Go to AfricaBib home

Go to AfricaBib home AfricaBib Go to database home

bibliographic database

Line
Previous page New search

The free AfricaBib App for Android is available here

Periodical article Periodical article Leiden University catalogue Leiden University catalogue WorldCat catalogue WorldCat
Title:Setting the scene of the crime: the colonial archive, history, and racialisation of the 1924 revolution in Anglo-Egyptian Sudan
Author:Vezzadini, ElenaISNI
Year:2015
Periodical:Canadian Journal of African Studies (ISSN 0008-3968)
Volume:49
Issue:1
Pages:67-93
Language:English
Geographic term:Sudan
Subjects:revolutions
1924
historical sources
historiography
Link:https://www.tandfonline.com/doi/abs/10.1080/00083968.2015.1014380
Abstract:This article investigates a part of the 'story of the story' of the 1924 revolution, the first popular anticolonial uprising in Sudan to be framed by a nationalist ideology. Considering that the process that turns a past event into history is neither linear nor predictable, the author draws on Trouillot's 'catalogue of silences' to compare two sets of sources that correspond to two moments in the making of 1924 as history: first, the judicial records produced by the Sudan government during 1924, and second the Ewart Report, written in 1925, to 'seal' the revolution. A comparison of these two sources reveals radical discrepancies in the narrative, as well as the silences imposed on and well-concealed fine-tunings of the various voices of the revolution. Of these two sets of sources, it is the Ewart Report that provides the most influential interpretation of the 1924 revolution. Bibliogr., notes, ref., sum. in English and French [Journal abstract]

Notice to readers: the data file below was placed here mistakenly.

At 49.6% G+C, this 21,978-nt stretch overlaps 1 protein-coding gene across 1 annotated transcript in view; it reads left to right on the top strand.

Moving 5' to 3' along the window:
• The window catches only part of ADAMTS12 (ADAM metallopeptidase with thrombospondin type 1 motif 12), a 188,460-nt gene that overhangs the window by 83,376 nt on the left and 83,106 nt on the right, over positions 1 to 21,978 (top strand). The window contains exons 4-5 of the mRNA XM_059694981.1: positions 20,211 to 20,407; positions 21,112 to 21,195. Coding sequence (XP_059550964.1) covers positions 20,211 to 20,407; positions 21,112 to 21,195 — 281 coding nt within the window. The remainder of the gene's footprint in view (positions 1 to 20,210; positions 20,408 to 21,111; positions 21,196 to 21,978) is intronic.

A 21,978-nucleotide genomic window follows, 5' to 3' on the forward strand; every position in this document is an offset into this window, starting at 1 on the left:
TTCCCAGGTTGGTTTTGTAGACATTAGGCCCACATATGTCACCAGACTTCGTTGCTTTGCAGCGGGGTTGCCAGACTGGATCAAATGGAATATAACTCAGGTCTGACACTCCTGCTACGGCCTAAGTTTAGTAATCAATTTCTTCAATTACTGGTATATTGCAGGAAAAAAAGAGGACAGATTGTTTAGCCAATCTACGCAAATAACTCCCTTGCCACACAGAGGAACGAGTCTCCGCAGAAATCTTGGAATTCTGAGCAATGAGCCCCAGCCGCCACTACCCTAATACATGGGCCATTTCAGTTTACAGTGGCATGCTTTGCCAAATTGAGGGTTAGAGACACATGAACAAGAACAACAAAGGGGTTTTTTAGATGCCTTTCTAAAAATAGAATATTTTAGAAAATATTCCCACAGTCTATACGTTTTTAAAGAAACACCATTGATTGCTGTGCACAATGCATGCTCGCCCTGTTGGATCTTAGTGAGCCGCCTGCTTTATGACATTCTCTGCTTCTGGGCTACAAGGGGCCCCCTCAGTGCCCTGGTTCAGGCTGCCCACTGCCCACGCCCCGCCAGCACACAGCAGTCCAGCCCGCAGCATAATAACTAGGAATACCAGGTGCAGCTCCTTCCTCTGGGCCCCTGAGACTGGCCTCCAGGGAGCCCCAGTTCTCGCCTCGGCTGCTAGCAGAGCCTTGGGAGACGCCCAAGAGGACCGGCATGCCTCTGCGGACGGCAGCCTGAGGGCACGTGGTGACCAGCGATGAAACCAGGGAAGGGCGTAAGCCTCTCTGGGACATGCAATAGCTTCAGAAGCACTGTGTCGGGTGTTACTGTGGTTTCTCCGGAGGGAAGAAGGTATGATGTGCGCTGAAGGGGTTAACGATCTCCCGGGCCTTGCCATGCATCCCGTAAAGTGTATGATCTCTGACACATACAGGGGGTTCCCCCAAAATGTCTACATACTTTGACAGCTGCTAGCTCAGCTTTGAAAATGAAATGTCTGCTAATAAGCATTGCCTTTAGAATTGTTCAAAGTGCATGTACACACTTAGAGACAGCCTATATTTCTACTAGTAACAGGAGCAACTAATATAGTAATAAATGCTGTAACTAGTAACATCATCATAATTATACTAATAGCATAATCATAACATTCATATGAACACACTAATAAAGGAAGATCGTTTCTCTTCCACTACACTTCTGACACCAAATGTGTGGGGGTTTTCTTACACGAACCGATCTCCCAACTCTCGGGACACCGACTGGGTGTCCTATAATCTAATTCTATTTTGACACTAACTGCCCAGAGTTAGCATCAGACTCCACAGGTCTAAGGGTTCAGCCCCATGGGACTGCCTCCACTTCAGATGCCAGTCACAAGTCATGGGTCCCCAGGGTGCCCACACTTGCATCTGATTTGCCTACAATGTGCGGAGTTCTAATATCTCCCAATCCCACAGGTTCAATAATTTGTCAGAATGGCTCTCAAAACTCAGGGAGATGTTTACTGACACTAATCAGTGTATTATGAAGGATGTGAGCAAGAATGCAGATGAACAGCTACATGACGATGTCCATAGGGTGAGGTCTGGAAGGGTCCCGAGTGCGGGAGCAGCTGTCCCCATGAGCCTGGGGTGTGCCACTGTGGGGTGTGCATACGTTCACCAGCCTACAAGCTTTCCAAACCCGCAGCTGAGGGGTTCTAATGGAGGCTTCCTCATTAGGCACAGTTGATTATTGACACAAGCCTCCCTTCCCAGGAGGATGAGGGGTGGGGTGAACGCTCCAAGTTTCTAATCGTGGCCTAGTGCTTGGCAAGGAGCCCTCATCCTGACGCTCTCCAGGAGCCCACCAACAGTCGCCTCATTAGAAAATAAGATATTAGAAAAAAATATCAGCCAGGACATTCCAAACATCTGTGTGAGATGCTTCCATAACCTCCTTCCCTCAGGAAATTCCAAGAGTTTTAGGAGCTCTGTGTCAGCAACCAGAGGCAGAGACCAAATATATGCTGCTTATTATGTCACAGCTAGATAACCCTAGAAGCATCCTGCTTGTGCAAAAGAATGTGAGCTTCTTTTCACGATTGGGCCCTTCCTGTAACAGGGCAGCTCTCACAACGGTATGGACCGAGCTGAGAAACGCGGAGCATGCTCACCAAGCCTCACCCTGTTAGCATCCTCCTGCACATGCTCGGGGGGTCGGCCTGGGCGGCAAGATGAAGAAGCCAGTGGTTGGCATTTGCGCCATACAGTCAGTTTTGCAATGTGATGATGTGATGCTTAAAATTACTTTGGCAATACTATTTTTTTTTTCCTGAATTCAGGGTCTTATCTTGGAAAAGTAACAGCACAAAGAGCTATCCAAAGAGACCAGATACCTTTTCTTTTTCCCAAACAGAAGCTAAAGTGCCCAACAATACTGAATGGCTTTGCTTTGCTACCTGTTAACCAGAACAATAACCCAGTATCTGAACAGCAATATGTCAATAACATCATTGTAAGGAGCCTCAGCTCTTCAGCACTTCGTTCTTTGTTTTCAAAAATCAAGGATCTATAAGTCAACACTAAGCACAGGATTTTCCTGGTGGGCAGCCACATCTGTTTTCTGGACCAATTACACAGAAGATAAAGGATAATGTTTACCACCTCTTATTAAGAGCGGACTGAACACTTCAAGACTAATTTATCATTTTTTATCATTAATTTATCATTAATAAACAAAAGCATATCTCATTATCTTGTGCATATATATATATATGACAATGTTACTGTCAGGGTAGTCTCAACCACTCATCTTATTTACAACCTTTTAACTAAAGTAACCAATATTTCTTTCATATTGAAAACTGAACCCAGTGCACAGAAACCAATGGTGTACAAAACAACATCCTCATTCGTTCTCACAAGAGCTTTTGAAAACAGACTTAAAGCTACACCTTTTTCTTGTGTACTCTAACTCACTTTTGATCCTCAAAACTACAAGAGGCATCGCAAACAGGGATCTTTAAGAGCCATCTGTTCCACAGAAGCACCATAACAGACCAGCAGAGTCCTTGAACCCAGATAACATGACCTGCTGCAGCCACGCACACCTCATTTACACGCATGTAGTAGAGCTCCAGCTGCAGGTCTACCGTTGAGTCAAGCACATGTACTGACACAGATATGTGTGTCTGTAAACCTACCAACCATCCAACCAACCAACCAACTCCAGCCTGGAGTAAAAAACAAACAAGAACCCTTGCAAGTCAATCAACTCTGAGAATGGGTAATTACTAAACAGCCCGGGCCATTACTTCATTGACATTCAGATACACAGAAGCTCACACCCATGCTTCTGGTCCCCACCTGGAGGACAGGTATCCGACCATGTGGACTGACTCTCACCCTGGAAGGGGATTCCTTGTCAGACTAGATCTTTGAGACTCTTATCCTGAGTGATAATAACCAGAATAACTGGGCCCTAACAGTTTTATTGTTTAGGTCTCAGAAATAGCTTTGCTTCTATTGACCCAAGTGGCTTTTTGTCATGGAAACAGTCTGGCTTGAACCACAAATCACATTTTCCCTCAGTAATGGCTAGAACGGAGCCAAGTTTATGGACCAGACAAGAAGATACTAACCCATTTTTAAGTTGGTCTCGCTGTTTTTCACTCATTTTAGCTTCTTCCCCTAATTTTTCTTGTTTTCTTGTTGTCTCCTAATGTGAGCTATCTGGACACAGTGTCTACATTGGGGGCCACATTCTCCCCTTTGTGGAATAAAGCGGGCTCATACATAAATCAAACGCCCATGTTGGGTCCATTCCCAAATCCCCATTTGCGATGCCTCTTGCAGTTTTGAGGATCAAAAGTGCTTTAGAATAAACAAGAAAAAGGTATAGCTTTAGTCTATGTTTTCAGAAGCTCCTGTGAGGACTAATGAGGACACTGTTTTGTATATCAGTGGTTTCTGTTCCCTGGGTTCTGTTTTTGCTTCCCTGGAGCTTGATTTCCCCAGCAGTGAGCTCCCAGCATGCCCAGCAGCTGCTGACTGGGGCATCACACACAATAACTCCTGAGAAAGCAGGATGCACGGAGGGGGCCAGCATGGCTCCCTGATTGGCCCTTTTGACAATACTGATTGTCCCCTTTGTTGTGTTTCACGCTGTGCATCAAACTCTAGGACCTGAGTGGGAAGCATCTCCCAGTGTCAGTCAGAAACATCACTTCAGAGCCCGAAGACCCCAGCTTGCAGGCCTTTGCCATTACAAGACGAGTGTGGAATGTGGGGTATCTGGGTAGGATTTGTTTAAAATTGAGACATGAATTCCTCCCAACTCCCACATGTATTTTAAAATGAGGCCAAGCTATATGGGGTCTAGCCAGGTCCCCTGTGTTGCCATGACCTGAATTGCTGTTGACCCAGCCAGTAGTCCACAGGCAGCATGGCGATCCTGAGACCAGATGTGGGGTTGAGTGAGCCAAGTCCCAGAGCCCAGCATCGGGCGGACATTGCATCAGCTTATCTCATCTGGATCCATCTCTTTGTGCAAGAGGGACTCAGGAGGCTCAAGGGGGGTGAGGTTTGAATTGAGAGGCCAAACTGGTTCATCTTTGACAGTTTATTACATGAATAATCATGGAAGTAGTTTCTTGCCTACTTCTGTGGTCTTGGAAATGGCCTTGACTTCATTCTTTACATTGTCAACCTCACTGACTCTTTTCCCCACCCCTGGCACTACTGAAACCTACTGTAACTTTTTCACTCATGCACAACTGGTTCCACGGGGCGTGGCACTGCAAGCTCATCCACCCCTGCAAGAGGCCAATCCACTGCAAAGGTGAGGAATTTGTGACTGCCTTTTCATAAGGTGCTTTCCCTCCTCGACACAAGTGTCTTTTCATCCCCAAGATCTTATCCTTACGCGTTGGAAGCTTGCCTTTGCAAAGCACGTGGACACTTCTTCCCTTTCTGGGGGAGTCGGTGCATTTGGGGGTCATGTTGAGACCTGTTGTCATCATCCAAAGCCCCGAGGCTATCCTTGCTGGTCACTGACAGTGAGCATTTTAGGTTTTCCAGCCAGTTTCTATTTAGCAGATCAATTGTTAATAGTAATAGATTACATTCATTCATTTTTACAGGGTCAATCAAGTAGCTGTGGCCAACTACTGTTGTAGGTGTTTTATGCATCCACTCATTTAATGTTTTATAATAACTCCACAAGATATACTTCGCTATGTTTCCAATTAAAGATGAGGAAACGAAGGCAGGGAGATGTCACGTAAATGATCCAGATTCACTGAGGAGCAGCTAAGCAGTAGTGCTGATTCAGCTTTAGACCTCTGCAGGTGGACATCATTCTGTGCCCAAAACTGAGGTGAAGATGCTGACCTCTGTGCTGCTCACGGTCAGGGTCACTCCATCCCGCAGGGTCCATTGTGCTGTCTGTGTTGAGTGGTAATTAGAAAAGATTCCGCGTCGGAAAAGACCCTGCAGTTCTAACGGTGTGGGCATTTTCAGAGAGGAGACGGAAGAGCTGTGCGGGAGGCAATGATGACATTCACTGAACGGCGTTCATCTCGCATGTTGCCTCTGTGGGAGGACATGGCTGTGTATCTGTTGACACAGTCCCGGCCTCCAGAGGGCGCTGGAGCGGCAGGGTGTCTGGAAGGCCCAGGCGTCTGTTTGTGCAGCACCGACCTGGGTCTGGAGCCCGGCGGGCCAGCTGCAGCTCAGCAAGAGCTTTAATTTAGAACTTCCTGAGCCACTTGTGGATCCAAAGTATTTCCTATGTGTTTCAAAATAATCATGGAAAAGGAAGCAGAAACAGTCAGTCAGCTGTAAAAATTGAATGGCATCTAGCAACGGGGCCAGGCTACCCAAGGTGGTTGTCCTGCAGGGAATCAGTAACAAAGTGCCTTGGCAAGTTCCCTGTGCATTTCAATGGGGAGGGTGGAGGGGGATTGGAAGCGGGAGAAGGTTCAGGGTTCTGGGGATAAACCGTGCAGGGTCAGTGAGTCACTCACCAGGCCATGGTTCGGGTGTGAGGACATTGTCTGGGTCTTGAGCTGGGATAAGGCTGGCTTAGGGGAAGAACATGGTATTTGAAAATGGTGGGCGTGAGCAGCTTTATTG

Views

Cover